After the Schumanns married in 1840, Clara’s compositional style changed. She was maturing as an artist and the constant exposure to Robert’s work had influenced her as well. It was during this stage of her life that she had begun to focus on composing songs. She composed these four songs between 1841-1843, and they are based on poems from Friedrich Rückert’s Spring of Love and Heinrich Heine’s poem Die Lorelei. These poems and Clara’s subsequent compositions deal largely with themes of love, beauty, and nature. The songs were written for a lyrical solo voice with virtuosic piano accompaniment to bring the feeling of the poems to life. Dr. Rahbee selected these four songs and orchestrated them in the style of Robert and Clara Schumann.
Valentin Silvestrov (b. 1937): Prayer for Ukraine (orchd. Eduard Resatsch)
Valentin Silvestrov is a Ukrainian composer and pianist. His compositional style vastly focuses on neoclassicism and post-modernism. His output includes symphonic works, full-scale choral works, and chamber pieces. His Prayer for Ukraine was composed in 2014 after the Russo-Ukrainian conflict broke out in 2013. Silvestrov was inspired to write this piece after many visits to Kiev in which peaceful protestors were singing prayers and songs of hope. He had been working out of his home in Kyiv from 1970 until 2022, when he relocated to Berlin due to the most recent conflict. Composing this is his way of spreading a message of peace and hope for all those affected by war. This piece was originally written for mixed choir and. and exists in at least two different orchestrations. The original choral version revolves around very few, yet extremely powerful lyrics: “Lord, protect [the] Ukraine. Give us power, faith, and hope. Our Father.”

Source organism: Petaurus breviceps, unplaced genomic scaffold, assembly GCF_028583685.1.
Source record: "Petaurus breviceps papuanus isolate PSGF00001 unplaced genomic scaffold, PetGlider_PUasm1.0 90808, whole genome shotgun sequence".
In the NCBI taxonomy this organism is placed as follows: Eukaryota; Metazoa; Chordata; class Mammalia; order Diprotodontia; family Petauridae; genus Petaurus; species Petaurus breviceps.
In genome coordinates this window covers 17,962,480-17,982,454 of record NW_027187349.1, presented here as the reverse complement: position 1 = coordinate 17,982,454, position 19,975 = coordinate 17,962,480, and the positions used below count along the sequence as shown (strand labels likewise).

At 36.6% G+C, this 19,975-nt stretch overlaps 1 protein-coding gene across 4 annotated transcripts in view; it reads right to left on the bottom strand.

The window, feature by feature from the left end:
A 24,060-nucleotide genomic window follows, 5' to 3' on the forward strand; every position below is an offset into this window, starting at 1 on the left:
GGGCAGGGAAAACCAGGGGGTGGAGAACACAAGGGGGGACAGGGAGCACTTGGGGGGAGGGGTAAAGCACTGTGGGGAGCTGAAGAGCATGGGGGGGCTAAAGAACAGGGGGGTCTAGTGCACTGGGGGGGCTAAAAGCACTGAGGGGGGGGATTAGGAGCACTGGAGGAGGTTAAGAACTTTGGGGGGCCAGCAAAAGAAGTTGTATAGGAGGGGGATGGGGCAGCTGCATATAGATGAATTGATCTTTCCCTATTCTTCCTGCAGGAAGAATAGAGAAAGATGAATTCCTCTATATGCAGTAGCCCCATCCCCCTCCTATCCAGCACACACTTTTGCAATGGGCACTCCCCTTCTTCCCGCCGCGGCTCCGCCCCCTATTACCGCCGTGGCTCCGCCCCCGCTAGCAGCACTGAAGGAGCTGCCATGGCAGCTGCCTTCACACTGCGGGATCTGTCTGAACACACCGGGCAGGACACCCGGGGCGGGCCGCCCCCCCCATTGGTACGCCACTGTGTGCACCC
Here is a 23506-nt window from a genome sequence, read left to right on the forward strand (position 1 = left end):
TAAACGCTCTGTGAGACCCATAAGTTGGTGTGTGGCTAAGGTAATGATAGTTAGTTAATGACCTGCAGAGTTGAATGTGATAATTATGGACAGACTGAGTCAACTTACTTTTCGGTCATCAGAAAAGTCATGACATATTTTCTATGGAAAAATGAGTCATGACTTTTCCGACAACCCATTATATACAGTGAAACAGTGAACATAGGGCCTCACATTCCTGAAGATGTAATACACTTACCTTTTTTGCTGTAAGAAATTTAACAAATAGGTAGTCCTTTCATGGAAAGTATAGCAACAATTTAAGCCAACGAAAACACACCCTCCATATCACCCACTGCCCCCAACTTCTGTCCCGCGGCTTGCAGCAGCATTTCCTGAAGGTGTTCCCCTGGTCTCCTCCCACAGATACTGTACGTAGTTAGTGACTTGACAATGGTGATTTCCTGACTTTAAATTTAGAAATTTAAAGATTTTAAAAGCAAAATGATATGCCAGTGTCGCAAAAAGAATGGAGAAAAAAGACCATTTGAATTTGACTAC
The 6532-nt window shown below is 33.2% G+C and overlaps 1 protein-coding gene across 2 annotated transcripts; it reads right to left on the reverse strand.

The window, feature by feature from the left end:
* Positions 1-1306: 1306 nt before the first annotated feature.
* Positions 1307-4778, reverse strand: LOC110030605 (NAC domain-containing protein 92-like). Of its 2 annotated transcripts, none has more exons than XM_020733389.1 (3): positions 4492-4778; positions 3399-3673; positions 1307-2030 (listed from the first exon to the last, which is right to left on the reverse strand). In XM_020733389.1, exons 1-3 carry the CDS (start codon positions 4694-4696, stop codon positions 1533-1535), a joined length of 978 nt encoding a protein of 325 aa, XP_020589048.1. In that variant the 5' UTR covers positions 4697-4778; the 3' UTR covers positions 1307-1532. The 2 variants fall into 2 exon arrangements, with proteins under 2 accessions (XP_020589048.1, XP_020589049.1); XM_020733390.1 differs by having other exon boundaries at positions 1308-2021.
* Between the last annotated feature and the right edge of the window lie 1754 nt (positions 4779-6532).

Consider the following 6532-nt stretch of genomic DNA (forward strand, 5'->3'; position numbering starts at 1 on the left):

Richard Strauss (1864-1949): Death and Transfiguration, op. 24 (Tod und Verklärung) (1889)
Richard Strauss was a German conductor and composer with a career spanning over eight decades. Raised in a musical household, his father played horn and encouraged young Richard to play piano, violin, and take lessons in composition. Strauss contributed to many different genres, but the one he made the most significant impact on is tone poetry. Often citing his inspirations as the music of Brahms and Wagner, it was the tone poems of Liszt that truly pushed Strauss to explore the genre. Some characteristics of Strauss’ symphonic compositions include large instrumentation, dense orchestration, lush melodic content, and thematic transformation. His works are often regarded as part of the “realism movement” due to their programmatically literal nature.
Death and Transfiguration was written in 1889 when Strauss was just twenty-five years old. It was dedicated to one of his friends and depicts the death of an artist. The piece is in four sections; the first section starts with the timpani, depicting a shallow irregular heartbeat as the man lies dying in his bed. The second section begins with an agitated allegro as the man experiences sharp pains and fights the battle between life and death. It is in this section that we are introduced to the transfiguration theme that will recur throughout the piece. Section three is at first sweet and serene, as the man reminisces about his life and his childhood innocence, and later dashing and confident. After this he experiences more sharp pains and dies. It is after his death that the audience becomes privy to the fourth section, where the longed-for transfiguration occurs. The fast-ascending notes are intended to depict the man’s soul leaving his body, and as the theme repeats his soul climbs higher into the afterlife.